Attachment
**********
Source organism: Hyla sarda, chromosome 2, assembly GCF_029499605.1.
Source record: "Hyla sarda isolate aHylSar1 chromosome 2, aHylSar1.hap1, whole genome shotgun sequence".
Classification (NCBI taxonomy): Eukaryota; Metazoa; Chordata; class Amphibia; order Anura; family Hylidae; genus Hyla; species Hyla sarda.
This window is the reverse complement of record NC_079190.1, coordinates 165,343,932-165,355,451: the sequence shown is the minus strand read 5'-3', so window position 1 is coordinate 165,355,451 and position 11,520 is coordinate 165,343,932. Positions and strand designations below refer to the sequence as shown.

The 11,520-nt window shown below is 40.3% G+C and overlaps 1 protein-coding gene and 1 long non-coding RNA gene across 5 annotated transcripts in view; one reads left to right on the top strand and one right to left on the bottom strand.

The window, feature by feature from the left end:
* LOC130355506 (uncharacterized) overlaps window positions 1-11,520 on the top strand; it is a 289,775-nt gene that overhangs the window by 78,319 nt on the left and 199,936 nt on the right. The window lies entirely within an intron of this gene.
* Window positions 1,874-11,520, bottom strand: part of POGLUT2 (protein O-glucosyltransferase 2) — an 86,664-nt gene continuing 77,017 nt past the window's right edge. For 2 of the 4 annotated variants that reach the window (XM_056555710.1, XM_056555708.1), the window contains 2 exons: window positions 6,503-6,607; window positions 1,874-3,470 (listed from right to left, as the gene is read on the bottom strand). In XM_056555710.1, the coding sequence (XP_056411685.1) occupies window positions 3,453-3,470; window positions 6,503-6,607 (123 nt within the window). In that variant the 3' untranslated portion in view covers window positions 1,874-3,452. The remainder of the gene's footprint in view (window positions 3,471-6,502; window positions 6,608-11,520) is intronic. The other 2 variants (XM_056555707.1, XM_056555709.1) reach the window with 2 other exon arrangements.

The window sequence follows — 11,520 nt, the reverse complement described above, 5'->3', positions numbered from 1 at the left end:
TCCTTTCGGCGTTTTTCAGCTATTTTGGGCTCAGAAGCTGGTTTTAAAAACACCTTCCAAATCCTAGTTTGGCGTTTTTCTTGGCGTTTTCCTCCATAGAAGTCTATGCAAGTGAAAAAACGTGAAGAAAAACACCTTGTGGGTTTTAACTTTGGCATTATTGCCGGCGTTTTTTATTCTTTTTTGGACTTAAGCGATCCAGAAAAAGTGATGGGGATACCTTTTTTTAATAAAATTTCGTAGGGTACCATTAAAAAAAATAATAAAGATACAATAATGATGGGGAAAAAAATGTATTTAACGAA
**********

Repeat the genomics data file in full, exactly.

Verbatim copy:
Source organism: Hyla sarda, chromosome 2, assembly GCF_029499605.1.
Source record: "Hyla sarda isolate aHylSar1 chromosome 2, aHylSar1.hap1, whole genome shotgun sequence".
Classification (NCBI taxonomy): Eukaryota; Metazoa; Chordata; class Amphibia; order Anura; family Hylidae; genus Hyla; species Hyla sarda.
This window is the reverse complement of record NC_079190.1, coordinates 165,343,932-165,355,451: the sequence shown is the minus strand read 5'-3', so window position 1 is coordinate 165,355,451 and position 11,520 is coordinate 165,343,932. Positions and strand designations below refer to the sequence as shown.

The 11,520-nt window shown below is 40.3% G+C and overlaps 1 protein-coding gene and 1 long non-coding RNA gene across 5 annotated transcripts in view; one reads left to right on the top strand and one right to left on the bottom strand.

The window, feature by feature from the left end:
* LOC130355506 (uncharacterized) overlaps window positions 1-11,520 on the top strand; it is a 289,775-nt gene that overhangs the window by 78,319 nt on the left and 199,936 nt on the right. The window lies entirely within an intron of this gene.
* Window positions 1,874-11,520, bottom strand: part of POGLUT2 (protein O-glucosyltransferase 2) — an 86,664-nt gene continuing 77,017 nt past the window's right edge. For 2 of the 4 annotated variants that reach the window (XM_056555710.1, XM_056555708.1), the window contains 2 exons: window positions 6,503-6,607; window positions 1,874-3,470 (listed from right to left, as the gene is read on the bottom strand). In XM_056555710.1, the coding sequence (XP_056411685.1) occupies window positions 3,453-3,470; window positions 6,503-6,607 (123 nt within the window). In that variant the 3' untranslated portion in view covers window positions 1,874-3,452. The remainder of the gene's footprint in view (window positions 3,471-6,502; window positions 6,608-11,520) is intronic. The other 2 variants (XM_056555707.1, XM_056555709.1) reach the window with 2 other exon arrangements.

The window sequence follows — 11,520 nt, the reverse complement described above, 5'->3', positions numbered from 1 at the left end:
TCCTTTCGGCGTTTTTCAGCTATTTTGGGCTCAGAAGCTGGTTTTAAAAACACCTTCCAAATCCTAGTTTGGCGTTTTTCTTGGCGTTTTCCTCCATAGAAGTCTATGCAAGTGAAAAAACGTGAAGAAAAACACCTTGTGGGTTTTAACTTTGGCATTATTGCCGGCGTTTTTTATTCTTTTTTGGACTTAAGCGATCCAGAAAAAGTGATGGGGATACCTTTTTTTAATAAAATTTCGTAGGGTACCATTAAAAAAAATAATAAAGATACAATAATGATGGGGAAAAAAATGTATTTAACGAA